Once upon a time there was a man and his wife who had seven boys. The children lived in the open air and grew big and strong, and the six eldest spent part of every day hunting wild beasts. The youngest did not care so much about sport, and he often stayed with his mother.
One morning, however, as the whole seven were going out for a long expedition, they said to their aunt, ‘Dear aunt, if a baby sister comes into the world to-day, wave a white handkerchief, and we will return immediately; but if it is only a boy, just brandish a sickle, and we will go on with what we are doing.’
Now the baby when it arrived really proved to be a girl, but as the aunt could not bear the boys, she thought it was a good opportunity to get rid of them. So she waved the sickle. And when the seven brothers saw the sign they said, ‘Now we have nothing to go back for,’ and plunged deeper into the desert.
The little girl soon grew to be a big girl, and she was called by all her friends (though she did not know it) ‘Udea, who had driven her seven brothers into strange lands.’
One day, when she had been quarrelling with her playmates, the oldest among them said to her, ‘It is a pity you were born, as ever since, your brothers have been obliged to roam about the world.’
Udea did not answer, but went home to her mother and asked her, ‘Have I really got brothers?’
‘Yes,’ replied her mother, ‘seven of them. But they went away the day you were born, and I have never heard of them since.’
Then the girl said, ‘I will go and look for them till I find them.’
‘My dear child,’ answered her mother, ‘it is fifteen years since they left, and no man has seen them. How will you know which way to go?’
‘Oh, I will follow them, north and south, east and west, and though I may travel far, yet some day I will find them.’
Then her mother said no more, but gave her a camel and some food, and a servant man and his wife to take care of her, and she fastened a cowrie shell round the camel’s neck for a charm, and bade her daughter go in peace.
During the first day the party journeyed on without any adventures, but the second morning the servant said to the girl, ‘Get down, and let my wife ride instead of you.’
‘Mother,’ cried Udea.
‘What is it?’ asked her mother.
‘Barka wants me to dismount from my camel.’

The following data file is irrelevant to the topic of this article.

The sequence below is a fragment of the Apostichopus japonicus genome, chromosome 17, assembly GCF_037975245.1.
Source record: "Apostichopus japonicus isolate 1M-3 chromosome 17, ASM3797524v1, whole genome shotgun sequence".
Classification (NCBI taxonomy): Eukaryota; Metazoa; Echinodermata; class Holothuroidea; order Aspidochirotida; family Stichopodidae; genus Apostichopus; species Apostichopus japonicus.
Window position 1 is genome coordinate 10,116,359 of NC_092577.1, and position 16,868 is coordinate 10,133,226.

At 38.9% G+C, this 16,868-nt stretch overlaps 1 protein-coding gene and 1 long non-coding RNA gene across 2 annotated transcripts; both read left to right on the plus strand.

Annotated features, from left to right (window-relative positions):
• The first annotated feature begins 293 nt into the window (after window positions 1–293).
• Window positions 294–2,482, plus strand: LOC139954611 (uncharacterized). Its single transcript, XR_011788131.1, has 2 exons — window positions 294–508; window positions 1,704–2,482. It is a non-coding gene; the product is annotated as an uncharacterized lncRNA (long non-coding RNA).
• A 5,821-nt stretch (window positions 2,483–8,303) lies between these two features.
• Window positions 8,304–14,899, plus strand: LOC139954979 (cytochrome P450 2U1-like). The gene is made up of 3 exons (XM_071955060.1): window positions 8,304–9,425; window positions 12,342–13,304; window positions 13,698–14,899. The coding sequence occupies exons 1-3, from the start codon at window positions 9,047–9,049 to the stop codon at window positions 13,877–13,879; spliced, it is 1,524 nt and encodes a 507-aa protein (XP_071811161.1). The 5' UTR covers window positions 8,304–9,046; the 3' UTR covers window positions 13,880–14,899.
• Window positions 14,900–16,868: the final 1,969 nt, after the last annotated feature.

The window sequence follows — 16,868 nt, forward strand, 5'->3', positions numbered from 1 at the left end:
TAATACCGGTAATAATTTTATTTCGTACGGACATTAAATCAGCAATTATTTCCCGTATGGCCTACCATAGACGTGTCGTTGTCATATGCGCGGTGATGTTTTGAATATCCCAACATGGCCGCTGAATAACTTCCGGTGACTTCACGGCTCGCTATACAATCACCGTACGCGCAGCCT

‘Leave her alone, Barka,’ commanded the mother, and Barka did not dare to persist.
But on the following day he said again to Udea, ‘Get down, and let my wife ride instead of you,’ and though Udea called to her mother she was too far away, and the mother never heard her. Then the servant seized her roughly and threw her on the ground, and said to his wife, ‘Climb up,’ and the wife climbed up, while the girl walked by the side. She had meant to ride all the way on her camel as her feet were bare and the stones cut them till the blood came. But she had to walk on till night, when they halted, and the next morning it was the same thing again. Weary and bleeding the poor girl began to cry, and implored the servant to let her ride, if only for a little. But he took no notice, except to bid her walk a little faster.
By-and-by they passed a caravan, and the servant stopped and asked the leader if they had come across seven young men, who were thought to be hunting somewhere about. And the man answered, ‘Go straight on, and by midday you will reach the castle where they live.’
When he heard this, the servant melted some pitch in the sun, and smeared the girl with it, till she looked as much a poor working servant as he did. Next he bade his wife get down from the camel, and told Udea to mount, which she was thankful to do. So they arrived at her brothers’ castle.
Leaving the camel kneeling at the entrance for Udea to dismount, the servant knocked loudly at the door, which was opened by the youngest brother, all the others being away hunting. He did not of course recognise Udea, but he knew the servant and his wife, and welcomed them gladly, adding, ‘But who does the other servant belong to?’
‘Oh, that is your sister!’ said they.
‘My sister! but she is poor!’
‘That may be, but she is your sister for all that.’
The young man asked no more questions, but took them into the castle, and he himself waited outside till his brothers came home.
As soon as they were alone, the servant whispered to Udea, ‘If you dare to tell your brothers that I made you walk, or that I smeared you with pitch, I will kill you.’
‘Oh, I will be sure to say nothing,’ replied the girl, trembling, and at that moment the six elder brothers appeared in sight.
‘I have some good news for you,’ said the youngest, hastening to meet them; ‘our sister is here!’
‘Nonsense,’ they answered. ‘We have no sister; you know the child that was born was a boy.’
‘But that was not true,’ replied he, ‘and here she is with the servant and his wife. Only—she too is a servant,’ he added softly, but his brothers did not hear him, and pushed past joyfully.
‘How are you, good old Barka?’ they said to the servant; ‘and how comes it that we never knew that we had a sister till now?’ and they greeted Udea warmly, while she shed tears of relief and gladness.
The next morning they all agreed that they would not go out hunting. And the eldest brother took Udea on his knee, and she combed his hair and talked to him of their home till the tears ran down his cheeks and dropped on her bare arm. And where the tears fell a white mark was made. Then the brother took a cloth and rubbed the place, and he saw that she was not a servant at all.
‘Tell me, who made you dirty like this?’ cried he.
‘I am afraid to tell you,’ sobbed the girl, ‘the servant will kill me.’
‘Afraid! and with seven brothers!’
‘Well, I will tell you then,’ she answered. ‘The servant forced me to dismount from the camel and let his wife ride instead. And the stones cut my feet till they bled and I had to bind them. And after that, when we heard your castle was near by, he took pitch and smeared my body with it.’
Then the brother rushed in wrath from the room, and seizing his sword, cut off first the servant’s head and then his wife’s. He next brought in some warm water, and washed his sister all over, till her skin was shining again.